“While not used 100 percent for fuel and keeping warm, it was used to get them through the winter.”

But while aid agencies managed to scrape by last year, this year is looking much bleaker. The number of registered refugees has surged to 1.14 million from 690,000 in 12 months, and, according to the recent SNAP report, is expected to reach 1.5 million by the year’s end.

The shortfall in funding is also much starker. According to UNHCR, only 40 percent of the requested $1.5 billion needed for programs in Lebanon has been received so far.

Despite this, Sleiman said that due to the intense risks that winterization presents, UNHCR will dedicate whatever funding necessary to meet winterization needs.

The U.N. refugee agency is planning to provide some 25,000 households with stoves, 100,000 households with fuel for heating, and weatherproofing for 344,000 vulnerable refugees – an increase from last year’s assistance.

Other organizations such as Save the Children, however, have had to scale back.

“The INGOs [International Non-Governmental Organizations], including [STC] have much less money and we have to do a lot more with it,” Mckeone said.

Save the Children is currently providing 1,040 households, which average out at six people each, with $175 per month and is hoping to provide the same to a further 1,100 households by the end of the year – a sharp decline from the 7,800 households they gave cash assistance to last year.

Mckeone said they were hoping to increase the number of households given shelter support to 20,000 this year from 13,000 last year, but that they required $14 million to do so.

“We desperately need the international community to provide more money,” she said. “This winter we are really concerned that – given the lack of funding and the increased needs – that people are really, really going to suffer, even more than last year.”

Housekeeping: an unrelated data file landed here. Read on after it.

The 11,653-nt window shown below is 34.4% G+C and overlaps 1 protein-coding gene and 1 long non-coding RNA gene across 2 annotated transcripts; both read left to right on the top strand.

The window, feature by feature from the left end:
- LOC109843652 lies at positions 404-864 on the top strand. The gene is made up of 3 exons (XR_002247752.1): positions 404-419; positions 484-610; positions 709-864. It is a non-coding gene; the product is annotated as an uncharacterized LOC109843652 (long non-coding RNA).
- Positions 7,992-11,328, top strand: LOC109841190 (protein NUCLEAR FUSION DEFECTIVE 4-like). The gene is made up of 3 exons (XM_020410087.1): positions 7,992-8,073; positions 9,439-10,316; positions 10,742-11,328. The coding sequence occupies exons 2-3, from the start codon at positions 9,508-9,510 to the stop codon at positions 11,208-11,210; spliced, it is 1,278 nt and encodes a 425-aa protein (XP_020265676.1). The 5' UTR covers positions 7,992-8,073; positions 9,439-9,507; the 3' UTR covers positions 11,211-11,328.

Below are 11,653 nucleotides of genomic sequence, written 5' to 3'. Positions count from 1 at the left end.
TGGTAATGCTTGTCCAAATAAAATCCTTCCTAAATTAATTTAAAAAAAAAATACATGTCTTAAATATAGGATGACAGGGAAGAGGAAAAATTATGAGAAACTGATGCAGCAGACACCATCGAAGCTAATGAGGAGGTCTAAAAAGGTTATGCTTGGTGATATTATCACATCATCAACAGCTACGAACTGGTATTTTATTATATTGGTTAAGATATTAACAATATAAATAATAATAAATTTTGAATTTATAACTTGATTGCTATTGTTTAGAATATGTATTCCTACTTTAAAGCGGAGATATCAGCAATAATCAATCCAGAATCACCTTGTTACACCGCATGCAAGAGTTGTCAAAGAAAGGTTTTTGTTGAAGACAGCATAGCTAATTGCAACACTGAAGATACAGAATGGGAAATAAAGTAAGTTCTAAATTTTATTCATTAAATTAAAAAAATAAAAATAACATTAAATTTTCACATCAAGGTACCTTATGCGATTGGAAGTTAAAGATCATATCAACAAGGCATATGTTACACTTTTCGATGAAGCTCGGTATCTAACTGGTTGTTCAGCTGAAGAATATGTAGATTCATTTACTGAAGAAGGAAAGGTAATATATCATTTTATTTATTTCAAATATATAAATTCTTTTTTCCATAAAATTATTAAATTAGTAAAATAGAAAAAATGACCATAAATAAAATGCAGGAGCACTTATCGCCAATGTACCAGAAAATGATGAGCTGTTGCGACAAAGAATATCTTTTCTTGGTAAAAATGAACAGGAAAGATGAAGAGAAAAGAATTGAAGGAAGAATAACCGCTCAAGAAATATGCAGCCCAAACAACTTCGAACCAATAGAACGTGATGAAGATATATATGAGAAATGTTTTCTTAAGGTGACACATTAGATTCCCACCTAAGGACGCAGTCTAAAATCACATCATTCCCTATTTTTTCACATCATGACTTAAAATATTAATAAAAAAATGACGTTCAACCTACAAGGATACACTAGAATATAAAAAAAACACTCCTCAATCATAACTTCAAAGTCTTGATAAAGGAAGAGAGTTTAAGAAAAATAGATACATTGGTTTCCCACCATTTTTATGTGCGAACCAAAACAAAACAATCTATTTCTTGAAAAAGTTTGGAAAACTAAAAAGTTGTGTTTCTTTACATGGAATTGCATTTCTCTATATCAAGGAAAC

“We’re going to see morbidity, we’re going to see people not being able to recover from the illnesses.”

Several aid organizations have actually opted out of this year’s winterization schemes due to the lack of funding and in order to focus on other programs including helping the Lebanese communities that are hosting refugees.

The Danish Refugee Council will not take part this year due to the “increased capacity” of other partners and a shift in their focus.

“All actors are now shifting from pure humanitarian/emergency assistance to stabilization and community-based interventions including host communities affected by displacement,” Olivier Beucher, Lebanon Country Director for DRC, said by email.

World Vision Communications Director Patricia Mouamar said the NGO was trying to raise funds to take part in winterization this year but was not hopeful. She too stressed the shifting emphasis on aiding host communities.

“The poverty line has changed a little bit. There is a category of people that used to live OK but because of the [refugee] crisis their income has decreased,” Mouamar said. “This is a new Lebanese family.”

Source & Link: The Daily Star

No comments:

Post a Comment